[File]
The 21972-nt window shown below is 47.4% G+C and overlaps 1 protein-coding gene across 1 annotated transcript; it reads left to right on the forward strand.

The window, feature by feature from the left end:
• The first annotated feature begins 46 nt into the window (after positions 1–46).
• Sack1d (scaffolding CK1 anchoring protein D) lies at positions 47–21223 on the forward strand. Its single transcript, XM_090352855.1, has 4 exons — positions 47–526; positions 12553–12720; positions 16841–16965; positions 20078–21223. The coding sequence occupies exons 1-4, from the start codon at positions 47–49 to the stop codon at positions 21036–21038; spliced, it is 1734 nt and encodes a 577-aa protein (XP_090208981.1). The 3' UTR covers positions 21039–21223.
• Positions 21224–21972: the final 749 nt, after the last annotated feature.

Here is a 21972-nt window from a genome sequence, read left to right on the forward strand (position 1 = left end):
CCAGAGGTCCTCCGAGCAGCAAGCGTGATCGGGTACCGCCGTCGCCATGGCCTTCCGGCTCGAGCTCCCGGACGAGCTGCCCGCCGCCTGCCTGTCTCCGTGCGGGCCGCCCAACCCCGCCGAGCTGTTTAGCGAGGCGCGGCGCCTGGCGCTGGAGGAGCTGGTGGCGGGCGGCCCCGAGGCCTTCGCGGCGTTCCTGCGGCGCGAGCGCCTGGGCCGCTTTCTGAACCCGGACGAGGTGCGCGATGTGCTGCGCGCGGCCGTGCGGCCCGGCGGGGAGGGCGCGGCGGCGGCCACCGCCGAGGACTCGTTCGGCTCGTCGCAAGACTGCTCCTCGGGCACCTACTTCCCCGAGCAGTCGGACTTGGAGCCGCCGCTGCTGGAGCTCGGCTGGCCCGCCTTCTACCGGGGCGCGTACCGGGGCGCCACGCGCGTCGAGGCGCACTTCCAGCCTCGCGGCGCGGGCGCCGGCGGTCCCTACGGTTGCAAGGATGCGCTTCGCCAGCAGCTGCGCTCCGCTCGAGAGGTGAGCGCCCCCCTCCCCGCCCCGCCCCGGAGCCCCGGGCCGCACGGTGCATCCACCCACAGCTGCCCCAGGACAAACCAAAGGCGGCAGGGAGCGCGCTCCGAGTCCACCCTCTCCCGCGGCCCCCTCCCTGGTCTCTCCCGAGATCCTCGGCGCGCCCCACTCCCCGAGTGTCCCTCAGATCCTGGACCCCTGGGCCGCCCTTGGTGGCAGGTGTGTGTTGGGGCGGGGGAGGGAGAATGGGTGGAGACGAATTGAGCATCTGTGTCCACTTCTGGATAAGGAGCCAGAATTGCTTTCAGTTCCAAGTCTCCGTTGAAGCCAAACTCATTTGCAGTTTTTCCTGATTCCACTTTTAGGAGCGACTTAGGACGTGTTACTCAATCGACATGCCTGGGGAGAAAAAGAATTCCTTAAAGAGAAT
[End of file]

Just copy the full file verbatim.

The 21972-nt window shown below is 47.4% G+C and overlaps 1 protein-coding gene across 1 annotated transcript; it reads left to right on the forward strand.

The window, feature by feature from the left end:
• The first annotated feature begins 46 nt into the window (after positions 1–46).
• Sack1d (scaffolding CK1 anchoring protein D) lies at positions 47–21223 on the forward strand. Its single transcript, XM_090352855.1, has 4 exons — positions 47–526; positions 12553–12720; positions 16841–16965; positions 20078–21223. The coding sequence occupies exons 1-4, from the start codon at positions 47–49 to the stop codon at positions 21036–21038; spliced, it is 1734 nt and encodes a 577-aa protein (XP_090208981.1). The 3' UTR covers positions 21039–21223.
• Positions 21224–21972: the final 749 nt, after the last annotated feature.

Here is a 21972-nt window from a genome sequence, read left to right on the forward strand (position 1 = left end):
CCAGAGGTCCTCCGAGCAGCAAGCGTGATCGGGTACCGCCGTCGCCATGGCCTTCCGGCTCGAGCTCCCGGACGAGCTGCCCGCCGCCTGCCTGTCTCCGTGCGGGCCGCCCAACCCCGCCGAGCTGTTTAGCGAGGCGCGGCGCCTGGCGCTGGAGGAGCTGGTGGCGGGCGGCCCCGAGGCCTTCGCGGCGTTCCTGCGGCGCGAGCGCCTGGGCCGCTTTCTGAACCCGGACGAGGTGCGCGATGTGCTGCGCGCGGCCGTGCGGCCCGGCGGGGAGGGCGCGGCGGCGGCCACCGCCGAGGACTCGTTCGGCTCGTCGCAAGACTGCTCCTCGGGCACCTACTTCCCCGAGCAGTCGGACTTGGAGCCGCCGCTGCTGGAGCTCGGCTGGCCCGCCTTCTACCGGGGCGCGTACCGGGGCGCCACGCGCGTCGAGGCGCACTTCCAGCCTCGCGGCGCGGGCGCCGGCGGTCCCTACGGTTGCAAGGATGCGCTTCGCCAGCAGCTGCGCTCCGCTCGAGAGGTGAGCGCCCCCCTCCCCGCCCCGCCCCGGAGCCCCGGGCCGCACGGTGCATCCACCCACAGCTGCCCCAGGACAAACCAAAGGCGGCAGGGAGCGCGCTCCGAGTCCACCCTCTCCCGCGGCCCCCTCCCTGGTCTCTCCCGAGATCCTCGGCGCGCCCCACTCCCCGAGTGTCCCTCAGATCCTGGACCCCTGGGCCGCCCTTGGTGGCAGGTGTGTGTTGGGGCGGGGGAGGGAGAATGGGTGGAGACGAATTGAGCATCTGTGTCCACTTCTGGATAAGGAGCCAGAATTGCTTTCAGTTCCAAGTCTCCGTTGAAGCCAAACTCATTTGCAGTTTTTCCTGATTCCACTTTTAGGAGCGACTTAGGACGTGTTACTCAATCGACATGCCTGGGGAGAAAAAGAATTCCTTAAAGAGAAT